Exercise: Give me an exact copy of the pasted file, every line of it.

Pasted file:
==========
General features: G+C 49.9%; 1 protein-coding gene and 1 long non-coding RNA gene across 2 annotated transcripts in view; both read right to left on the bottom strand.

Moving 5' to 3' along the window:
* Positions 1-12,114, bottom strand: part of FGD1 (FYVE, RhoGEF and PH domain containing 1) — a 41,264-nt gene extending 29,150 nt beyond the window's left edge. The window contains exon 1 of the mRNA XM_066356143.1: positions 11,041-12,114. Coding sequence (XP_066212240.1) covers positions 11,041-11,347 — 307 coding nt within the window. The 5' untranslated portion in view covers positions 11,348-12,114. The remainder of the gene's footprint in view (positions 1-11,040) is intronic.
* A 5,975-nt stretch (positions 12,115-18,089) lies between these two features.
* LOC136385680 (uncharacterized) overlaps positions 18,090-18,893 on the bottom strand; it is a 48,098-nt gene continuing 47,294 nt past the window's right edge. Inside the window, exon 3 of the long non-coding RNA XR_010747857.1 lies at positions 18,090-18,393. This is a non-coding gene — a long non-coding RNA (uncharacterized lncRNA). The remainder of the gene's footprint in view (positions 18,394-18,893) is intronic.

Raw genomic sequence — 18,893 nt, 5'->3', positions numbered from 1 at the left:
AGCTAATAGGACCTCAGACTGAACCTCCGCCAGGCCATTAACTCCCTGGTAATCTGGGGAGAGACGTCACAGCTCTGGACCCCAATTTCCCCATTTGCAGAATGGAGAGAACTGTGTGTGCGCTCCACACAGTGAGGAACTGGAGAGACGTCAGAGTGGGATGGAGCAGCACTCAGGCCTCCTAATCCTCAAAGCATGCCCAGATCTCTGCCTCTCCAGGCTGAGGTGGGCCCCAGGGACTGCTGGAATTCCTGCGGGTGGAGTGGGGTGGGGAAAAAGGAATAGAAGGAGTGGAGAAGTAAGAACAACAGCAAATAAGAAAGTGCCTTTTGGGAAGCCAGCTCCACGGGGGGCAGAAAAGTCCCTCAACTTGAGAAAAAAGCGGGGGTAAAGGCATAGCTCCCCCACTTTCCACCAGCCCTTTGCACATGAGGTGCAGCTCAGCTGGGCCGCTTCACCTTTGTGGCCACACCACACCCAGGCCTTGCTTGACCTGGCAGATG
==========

General features: G+C 49.9%; 1 protein-coding gene and 1 long non-coding RNA gene across 2 annotated transcripts in view; both read right to left on the bottom strand.

Moving 5' to 3' along the window:
* Positions 1-12,114, bottom strand: part of FGD1 (FYVE, RhoGEF and PH domain containing 1) — a 41,264-nt gene extending 29,150 nt beyond the window's left edge. The window contains exon 1 of the mRNA XM_066356143.1: positions 11,041-12,114. Coding sequence (XP_066212240.1) covers positions 11,041-11,347 — 307 coding nt within the window. The 5' untranslated portion in view covers positions 11,348-12,114. The remainder of the gene's footprint in view (positions 1-11,040) is intronic.
* A 5,975-nt stretch (positions 12,115-18,089) lies between these two features.
* LOC136385680 (uncharacterized) overlaps positions 18,090-18,893 on the bottom strand; it is a 48,098-nt gene continuing 47,294 nt past the window's right edge. Inside the window, exon 3 of the long non-coding RNA XR_010747857.1 lies at positions 18,090-18,393. This is a non-coding gene — a long non-coding RNA (uncharacterized lncRNA). The remainder of the gene's footprint in view (positions 18,394-18,893) is intronic.

Raw genomic sequence — 18,893 nt, 5'->3', positions numbered from 1 at the left:
AGCTAATAGGACCTCAGACTGAACCTCCGCCAGGCCATTAACTCCCTGGTAATCTGGGGAGAGACGTCACAGCTCTGGACCCCAATTTCCCCATTTGCAGAATGGAGAGAACTGTGTGTGCGCTCCACACAGTGAGGAACTGGAGAGACGTCAGAGTGGGATGGAGCAGCACTCAGGCCTCCTAATCCTCAAAGCATGCCCAGATCTCTGCCTCTCCAGGCTGAGGTGGGCCCCAGGGACTGCTGGAATTCCTGCGGGTGGAGTGGGGTGGGGAAAAAGGAATAGAAGGAGTGGAGAAGTAAGAACAACAGCAAATAAGAAAGTGCCTTTTGGGAAGCCAGCTCCACGGGGGGCAGAAAAGTCCCTCAACTTGAGAAAAAAGCGGGGGTAAAGGCATAGCTCCCCCACTTTCCACCAGCCCTTTGCACATGAGGTGCAGCTCAGCTGGGCCGCTTCACCTTTGTGGCCACACCACACCCAGGCCTTGCTTGACCTGGCAGATG